People generally understand that there were shortages and long lines for things in the Soviet Union because goods weren’t priced according to supply and demand. And people generally understand that, in general, price controls will tend to lead to either gluts or shortages. And yet few people understand that this same principle applies to on-street parking. In many places, it’s hard to find and that’s because it’s not priced properly. San Francisco is trying to change things with its SFPark initiative:

SFpark will charge the lowest possible hourly rate to achieve the right level of availability in both garages and at metered spaces. This project is not about raising parking revenue; it’s about making parking easier to find. SFpark is designed so each block and each garage maintains have about, an average, 20% availability. [...]

SFpark will use demand-responsive pricing to even out parking availability and reduce the need for circling. In pilot areas, meter pricing can range from between 25 cents an hour to a maximum of $6.00 an hour, depending on demand. During special events, such as baseball games, hourly prices may temporarily increase beyond the $6.00 ceiling. Parking rate changes will also affect City-owned garages and lots in pilot areas. Since many City-owned garages are currently underutilized, the prices are likely to decrease, which will attract more parking demand to City garages.

A nice next step would be for the city to get out of the garage-owning business. In a city where street parking is priced in a demand-responsive way and developers are not subject to regulatory mandates to construct parking, one assumes that parking garages and parking lots will still be constructed. If you want to drive somewhere then you’ll need to park your car, and since people often do want to drive there’s money to be made charging them for the privilege. But regulatory mandates and city-owned garages tend to ensure that parking is oversupplied.


System Overview


Uncomplicated. By design.
From a downtown loft touching property lines, to a multi-story, multi-familydevelopment, to a second back-yard unit or even emergency housing, the Simple Building begins with a steel frame and a unique foundation that is suitable for any terrain. A customizable kit of panels and other components are added as the design dictates. The Simple Building has all the benefits of pre-fabrication with none of the cookie cutter aesthetics.Together with outstanding cost efficiency, the Simple Building has it all.


The technology of the Simple Building is borrowed from a wide array of disciplines: the electric utility industry, commercial refrigerated food storage, industrial metal buildings, state-of-the-art “green” products, and a number of proprietary innovations, all of which carefully interlock.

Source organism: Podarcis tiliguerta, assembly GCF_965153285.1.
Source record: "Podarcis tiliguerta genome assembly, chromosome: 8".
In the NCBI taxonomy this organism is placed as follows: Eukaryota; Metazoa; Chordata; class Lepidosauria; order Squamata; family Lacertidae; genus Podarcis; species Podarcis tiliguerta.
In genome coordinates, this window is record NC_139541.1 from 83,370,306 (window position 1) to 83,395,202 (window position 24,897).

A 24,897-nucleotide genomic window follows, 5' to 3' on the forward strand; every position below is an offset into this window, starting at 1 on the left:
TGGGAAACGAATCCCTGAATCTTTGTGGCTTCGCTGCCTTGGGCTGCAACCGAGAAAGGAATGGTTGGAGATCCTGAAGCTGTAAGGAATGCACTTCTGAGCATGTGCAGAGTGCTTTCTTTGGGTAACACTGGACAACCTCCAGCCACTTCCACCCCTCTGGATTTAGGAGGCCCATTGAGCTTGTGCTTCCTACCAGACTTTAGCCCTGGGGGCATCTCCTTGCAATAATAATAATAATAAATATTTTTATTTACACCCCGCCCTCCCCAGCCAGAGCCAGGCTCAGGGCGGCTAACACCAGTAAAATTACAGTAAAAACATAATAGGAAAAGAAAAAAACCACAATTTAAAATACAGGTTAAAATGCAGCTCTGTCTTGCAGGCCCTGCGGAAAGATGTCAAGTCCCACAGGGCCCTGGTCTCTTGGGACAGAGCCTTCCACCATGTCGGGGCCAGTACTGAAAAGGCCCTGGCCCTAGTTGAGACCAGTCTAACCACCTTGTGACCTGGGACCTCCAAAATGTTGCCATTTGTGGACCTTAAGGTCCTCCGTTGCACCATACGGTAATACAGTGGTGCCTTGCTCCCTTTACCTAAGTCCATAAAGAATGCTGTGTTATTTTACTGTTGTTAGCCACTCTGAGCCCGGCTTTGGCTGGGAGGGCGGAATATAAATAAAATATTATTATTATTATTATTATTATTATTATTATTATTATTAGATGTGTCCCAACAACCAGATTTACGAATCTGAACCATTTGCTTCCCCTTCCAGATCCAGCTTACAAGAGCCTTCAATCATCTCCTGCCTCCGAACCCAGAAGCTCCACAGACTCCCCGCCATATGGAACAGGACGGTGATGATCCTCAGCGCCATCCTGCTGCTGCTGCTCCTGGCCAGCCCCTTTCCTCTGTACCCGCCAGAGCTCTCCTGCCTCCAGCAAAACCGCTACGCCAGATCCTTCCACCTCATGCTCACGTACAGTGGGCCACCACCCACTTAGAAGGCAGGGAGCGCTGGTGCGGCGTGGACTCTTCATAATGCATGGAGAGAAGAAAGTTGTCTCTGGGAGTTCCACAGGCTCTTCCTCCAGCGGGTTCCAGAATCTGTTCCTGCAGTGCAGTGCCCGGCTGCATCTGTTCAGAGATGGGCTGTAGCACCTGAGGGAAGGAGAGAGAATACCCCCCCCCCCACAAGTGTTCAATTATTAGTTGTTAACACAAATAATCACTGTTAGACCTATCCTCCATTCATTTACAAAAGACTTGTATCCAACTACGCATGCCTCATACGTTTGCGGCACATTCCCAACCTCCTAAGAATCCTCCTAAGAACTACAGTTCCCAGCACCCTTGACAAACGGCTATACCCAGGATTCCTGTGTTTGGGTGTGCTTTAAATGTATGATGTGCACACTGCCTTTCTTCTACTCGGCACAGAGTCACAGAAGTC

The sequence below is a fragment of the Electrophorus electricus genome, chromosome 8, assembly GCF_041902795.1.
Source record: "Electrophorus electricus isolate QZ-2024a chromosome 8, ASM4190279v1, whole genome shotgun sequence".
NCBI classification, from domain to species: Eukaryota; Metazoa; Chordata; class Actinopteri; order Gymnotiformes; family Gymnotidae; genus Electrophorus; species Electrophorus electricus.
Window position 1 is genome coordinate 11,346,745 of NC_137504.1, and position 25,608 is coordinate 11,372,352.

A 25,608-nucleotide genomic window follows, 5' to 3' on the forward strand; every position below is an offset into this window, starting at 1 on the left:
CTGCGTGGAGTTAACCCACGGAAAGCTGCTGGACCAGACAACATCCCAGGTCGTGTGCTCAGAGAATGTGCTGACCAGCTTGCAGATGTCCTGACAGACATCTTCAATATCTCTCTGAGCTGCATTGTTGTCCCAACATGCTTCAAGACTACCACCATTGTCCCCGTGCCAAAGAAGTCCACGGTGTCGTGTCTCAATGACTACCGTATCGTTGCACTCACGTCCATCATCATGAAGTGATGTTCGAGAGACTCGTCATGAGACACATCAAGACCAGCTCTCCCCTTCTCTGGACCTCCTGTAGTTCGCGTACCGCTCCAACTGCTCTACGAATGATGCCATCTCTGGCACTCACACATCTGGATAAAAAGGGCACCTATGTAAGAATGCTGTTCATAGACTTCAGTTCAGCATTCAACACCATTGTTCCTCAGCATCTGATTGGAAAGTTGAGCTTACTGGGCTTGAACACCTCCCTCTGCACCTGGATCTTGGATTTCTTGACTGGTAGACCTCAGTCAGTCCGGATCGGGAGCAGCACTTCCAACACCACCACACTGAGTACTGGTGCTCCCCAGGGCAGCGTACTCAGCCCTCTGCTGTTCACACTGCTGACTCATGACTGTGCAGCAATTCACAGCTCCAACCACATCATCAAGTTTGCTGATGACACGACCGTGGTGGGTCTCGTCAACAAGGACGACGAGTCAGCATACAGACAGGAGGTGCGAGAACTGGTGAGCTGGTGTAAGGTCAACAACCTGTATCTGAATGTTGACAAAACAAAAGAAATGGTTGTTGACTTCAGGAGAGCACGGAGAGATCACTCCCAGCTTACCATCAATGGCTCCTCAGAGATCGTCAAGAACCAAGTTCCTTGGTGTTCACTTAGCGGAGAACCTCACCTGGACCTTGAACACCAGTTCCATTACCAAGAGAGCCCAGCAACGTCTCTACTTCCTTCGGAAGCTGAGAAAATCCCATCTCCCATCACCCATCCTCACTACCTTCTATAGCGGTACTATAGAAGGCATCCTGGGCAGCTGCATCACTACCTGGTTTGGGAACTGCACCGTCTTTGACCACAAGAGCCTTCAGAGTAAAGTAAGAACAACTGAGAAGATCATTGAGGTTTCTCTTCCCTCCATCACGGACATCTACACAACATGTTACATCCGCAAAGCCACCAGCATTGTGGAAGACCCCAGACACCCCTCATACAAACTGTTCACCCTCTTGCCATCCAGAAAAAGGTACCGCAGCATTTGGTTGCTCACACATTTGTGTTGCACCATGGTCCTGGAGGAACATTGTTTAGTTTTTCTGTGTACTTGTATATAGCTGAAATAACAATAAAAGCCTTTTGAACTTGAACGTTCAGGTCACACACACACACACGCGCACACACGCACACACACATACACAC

The Simple Building is not modular, nor are the shapes of the buildings constrained by shipping distances, dimensions, or weights. We don’t ship large boxes filled with air. Simple Buildings fit in standard shipping containers which enable them to travel long distances secure from weather and vandalism. And, once they arrive, special truck or crane access is not required.

Most Simple Building components, such as the frame, the mechanical core, and the panels, are pre-cut by suppliers. Others, such as flashing and the interior walls, are cut and fitted in the field. The connections between the parts are coordinated with detailed shop drawings.

This hybrid approach means that the labor-intensive parts can be delivered to the site in a semi-finished state, and the large simple areas can be closed in on site. This allows for a high degree of flexibility at all points of the design process.


Simple Buildings typically have insulated concrete slab foundations. The concrete foundations provide “thermal mass” and are a critical piece of the energy-efficiency.

In steep or adverse conditions, or where concrete is not available, the Simple Building system uses helical piers for a foundation. These are essentially galvanized steel pipes with welded flights which screw into the earth.

In many areas, resistance to uplift is as important as gravity loads. In the West, uplift is caused by earthquakes, in the Midwest it’s tornados, at the Southeast coast it’s hurricanes. Helical piers resist uplift loads equally as well as they resist gravity loads, making them inherently safe. Where flooding is a concern, braced ground floor columns can be used to elevate the living floor above the flood plain.

The Simple Building system uses a proprietary system for connecting the helical piers to the structure.


The floor, walls, and roof of the building are pre-finished sandwich panels, consisting of a steel inner face, a foam core, and a steel outer skin. The panels fit together with double tongue and groove joints. The panels are carefully caulked at the joints making a very tight and efficient envelope.